Roadside Photo Spots: South Jersey

Roadside Photo Spots: South Jersey

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  • Post published:03/29/2021
  • Reading time:3 mins read
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I love South Jersey. From the Pine Barrens and its long roads winding through silent forests to the big, wide sandy beaches of Cape May it can have the feel of another era in time. Here, you can discover remnants of New Jersey’s early industrial factories and quirky history — you just need to know where to look.

After living here 40 plus, years it is my joy and my privilege to introduce you to just a small sampling of some of the hidden gems and wonders that exist here in the appropriately named Garden State. Far from being a wasteland, New Jersey is a treasure chest filled with wonders – if only you have the spirit to look for them.

Explore roadside attractions across New Jersey with this guide — and let us know if we missed any!

See North and Central Jersey‘s roadside spots here.

FUTURO HOUSES

(Burlington and Cumberland Counties)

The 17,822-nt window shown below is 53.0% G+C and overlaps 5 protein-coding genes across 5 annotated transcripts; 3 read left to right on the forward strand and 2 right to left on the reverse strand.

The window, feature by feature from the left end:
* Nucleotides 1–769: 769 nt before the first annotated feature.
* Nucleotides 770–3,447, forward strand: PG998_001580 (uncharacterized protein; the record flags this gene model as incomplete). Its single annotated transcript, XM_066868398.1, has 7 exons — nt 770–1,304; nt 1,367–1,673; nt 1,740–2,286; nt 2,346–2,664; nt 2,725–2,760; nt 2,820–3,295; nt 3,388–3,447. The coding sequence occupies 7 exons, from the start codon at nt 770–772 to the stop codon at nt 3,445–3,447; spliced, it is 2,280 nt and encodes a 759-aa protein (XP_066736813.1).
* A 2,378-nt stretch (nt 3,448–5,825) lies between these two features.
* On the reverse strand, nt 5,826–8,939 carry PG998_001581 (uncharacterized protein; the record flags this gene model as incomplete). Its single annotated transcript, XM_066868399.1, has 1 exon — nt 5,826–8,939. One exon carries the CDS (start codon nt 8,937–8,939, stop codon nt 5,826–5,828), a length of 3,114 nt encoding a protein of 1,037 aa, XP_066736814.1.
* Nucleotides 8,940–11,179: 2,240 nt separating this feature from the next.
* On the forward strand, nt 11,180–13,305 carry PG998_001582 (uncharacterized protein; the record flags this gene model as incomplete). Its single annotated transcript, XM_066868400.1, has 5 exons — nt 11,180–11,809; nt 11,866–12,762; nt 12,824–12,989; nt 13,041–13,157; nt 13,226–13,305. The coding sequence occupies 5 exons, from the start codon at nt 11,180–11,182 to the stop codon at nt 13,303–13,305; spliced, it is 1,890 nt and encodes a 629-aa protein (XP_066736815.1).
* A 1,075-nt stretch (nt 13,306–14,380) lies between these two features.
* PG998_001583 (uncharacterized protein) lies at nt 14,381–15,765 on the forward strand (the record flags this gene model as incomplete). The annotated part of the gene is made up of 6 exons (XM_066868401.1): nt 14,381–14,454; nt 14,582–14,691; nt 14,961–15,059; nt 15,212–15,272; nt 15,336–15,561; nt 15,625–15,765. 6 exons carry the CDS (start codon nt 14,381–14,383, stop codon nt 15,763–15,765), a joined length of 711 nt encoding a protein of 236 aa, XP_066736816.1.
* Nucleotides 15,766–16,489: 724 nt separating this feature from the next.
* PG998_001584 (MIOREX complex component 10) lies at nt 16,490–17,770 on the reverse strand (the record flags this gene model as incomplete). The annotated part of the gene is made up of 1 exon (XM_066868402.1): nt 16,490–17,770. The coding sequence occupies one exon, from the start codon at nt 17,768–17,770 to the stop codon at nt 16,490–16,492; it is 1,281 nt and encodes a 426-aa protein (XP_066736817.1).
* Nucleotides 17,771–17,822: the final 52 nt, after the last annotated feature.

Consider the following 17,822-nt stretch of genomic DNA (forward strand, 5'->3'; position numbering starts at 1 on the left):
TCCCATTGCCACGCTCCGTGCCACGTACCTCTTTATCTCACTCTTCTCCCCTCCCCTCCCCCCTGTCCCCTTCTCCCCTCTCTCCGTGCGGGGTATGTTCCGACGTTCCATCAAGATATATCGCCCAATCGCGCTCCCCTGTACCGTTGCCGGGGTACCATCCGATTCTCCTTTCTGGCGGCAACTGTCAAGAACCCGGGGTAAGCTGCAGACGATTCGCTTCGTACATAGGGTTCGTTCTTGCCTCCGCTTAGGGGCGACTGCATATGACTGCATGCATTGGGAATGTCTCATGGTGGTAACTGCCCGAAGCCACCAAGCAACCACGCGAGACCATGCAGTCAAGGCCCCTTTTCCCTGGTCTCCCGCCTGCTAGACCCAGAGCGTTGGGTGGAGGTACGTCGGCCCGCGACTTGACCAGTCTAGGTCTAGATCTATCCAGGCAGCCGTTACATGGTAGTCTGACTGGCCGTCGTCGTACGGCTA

Originally conceived in 1968 as ski chalets, fewer than 100 of this fiberglass reinforced plastic structures were actually built; and today roughly 60 world-wide remain.  South Jersey is lucky to be home to two of these structures, even though they are in a sad state of disrepair.  The one in Willingboro was once a bank and later an office for an athletic league, before coming to rest in Mill Creek Park.  The Greenwich house was originally spotted at Morley’s Pier in Wildwood before it wound up siting forlornly on Hancock Harbor Rd.

Photo Credit: Sue Fajgier

MIGHTY JOE STATUE

(Burlington County)

A giant gorilla stands next to Mighty Joe’s Gas & Grill Deli on Rt. 206.  At first glance, one thinks it’s a tribute to the old movie, meant to draw in tourists.  If you take the time to get out of your car and read the sign, you’ll see it’s actually a loving tribute to Joe Valenzano, who passed away too young and is missed by his family and friends every day.

Photo Credit: Sue Fajgier

Everyone loves Lucy, the Margate Elephant; built in 1881 and recently restored to her former glory.  This 6-story high architectural novelty is back offering tours and even overnight rentals (pre-covid).  Lucy has been a hotel, a tavern and even a real estate office but now she is doing what she loves best – welcoming children of all ages.

Photo Credit: Sue Fajgier

ORDER OF REDMEN STATUE

(Ocean County)

Chief Pohatcong sits at the corner of Rt. 9 and Great Bay Blvd.  This monument to Native American service in WWII looks strangely out of place at the traffic light.  Dedicated in 1920, it was moved to Tuckerton in 1981.

Photo Credit: Sue Fajgier

Explore more of South Jersey with our guides. And let us know what we missed in the comments!

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